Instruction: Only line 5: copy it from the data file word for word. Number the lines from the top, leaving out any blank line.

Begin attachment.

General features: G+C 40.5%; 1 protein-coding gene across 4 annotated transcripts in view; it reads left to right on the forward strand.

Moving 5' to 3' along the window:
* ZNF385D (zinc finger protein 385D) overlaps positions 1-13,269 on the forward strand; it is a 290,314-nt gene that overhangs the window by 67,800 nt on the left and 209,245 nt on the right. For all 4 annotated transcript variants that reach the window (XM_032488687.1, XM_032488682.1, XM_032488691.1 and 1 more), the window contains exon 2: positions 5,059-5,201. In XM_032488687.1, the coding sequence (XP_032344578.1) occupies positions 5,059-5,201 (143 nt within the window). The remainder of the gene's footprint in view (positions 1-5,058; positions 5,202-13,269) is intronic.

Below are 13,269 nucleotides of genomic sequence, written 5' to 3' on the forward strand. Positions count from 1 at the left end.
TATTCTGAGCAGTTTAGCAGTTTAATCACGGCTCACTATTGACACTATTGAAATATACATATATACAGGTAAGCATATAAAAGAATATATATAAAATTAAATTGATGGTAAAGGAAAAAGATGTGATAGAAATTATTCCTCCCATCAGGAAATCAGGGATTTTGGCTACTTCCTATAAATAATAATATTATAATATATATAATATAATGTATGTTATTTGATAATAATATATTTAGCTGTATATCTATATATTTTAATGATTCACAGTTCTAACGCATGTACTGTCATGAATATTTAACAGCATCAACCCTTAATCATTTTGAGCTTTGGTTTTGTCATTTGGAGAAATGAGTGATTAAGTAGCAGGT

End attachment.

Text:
TATTCTGAGCAGTTTAGCAGTTTAATCACGGCTCACTATTGACACTATTGAAATATACATATATACAGGTAAGCATATAAAAGAATATATATAAAATTAAATTGATGGTAAAGGAAAAAGATGTGATAGAAATTATTCCTCCCATCAGGAAATCAGGGATTTTGGCTACTTCCTATAAATAATAATATTATAATATATATAATATAATGTATGTTATTTGATAATAATATATTTAGCTGTATATCTATATATTTTAATGATTCACAGTTCTAACGCATGTACTGTCATGAATATTTAACAGCATCAACCCTTAATCATTTTGAGCTTTGGTTTTGTCATTTGGAGAAATGAGTGATTAAGTAGCAGGT